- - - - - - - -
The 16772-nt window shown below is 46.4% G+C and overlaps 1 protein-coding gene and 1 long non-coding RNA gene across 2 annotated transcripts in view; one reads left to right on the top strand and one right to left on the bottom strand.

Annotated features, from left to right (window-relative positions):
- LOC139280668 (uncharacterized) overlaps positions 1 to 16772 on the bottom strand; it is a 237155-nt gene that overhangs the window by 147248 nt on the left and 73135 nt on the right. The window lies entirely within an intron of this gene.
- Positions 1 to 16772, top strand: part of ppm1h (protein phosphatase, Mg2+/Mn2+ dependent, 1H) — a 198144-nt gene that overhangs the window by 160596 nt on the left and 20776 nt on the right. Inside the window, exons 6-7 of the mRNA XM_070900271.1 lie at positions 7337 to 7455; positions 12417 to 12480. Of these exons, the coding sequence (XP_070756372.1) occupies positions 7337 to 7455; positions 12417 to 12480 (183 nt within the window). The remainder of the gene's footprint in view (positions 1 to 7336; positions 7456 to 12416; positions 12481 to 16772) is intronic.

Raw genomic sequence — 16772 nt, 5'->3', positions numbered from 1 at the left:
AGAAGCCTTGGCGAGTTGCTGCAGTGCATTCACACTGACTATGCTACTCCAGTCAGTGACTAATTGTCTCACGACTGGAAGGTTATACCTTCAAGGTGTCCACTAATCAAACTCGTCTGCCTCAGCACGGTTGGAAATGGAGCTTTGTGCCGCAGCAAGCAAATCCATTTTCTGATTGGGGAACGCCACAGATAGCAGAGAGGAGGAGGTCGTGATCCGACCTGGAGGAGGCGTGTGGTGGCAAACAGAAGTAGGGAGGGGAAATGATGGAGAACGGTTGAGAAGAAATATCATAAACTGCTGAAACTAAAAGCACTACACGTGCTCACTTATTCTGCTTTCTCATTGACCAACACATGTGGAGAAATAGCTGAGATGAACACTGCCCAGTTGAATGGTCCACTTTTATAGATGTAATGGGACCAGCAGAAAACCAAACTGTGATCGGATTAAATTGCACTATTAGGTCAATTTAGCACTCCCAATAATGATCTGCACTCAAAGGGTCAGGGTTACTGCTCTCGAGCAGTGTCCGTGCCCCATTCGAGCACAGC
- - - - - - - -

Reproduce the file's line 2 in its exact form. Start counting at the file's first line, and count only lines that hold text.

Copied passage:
Annotated features, from left to right (window-relative positions):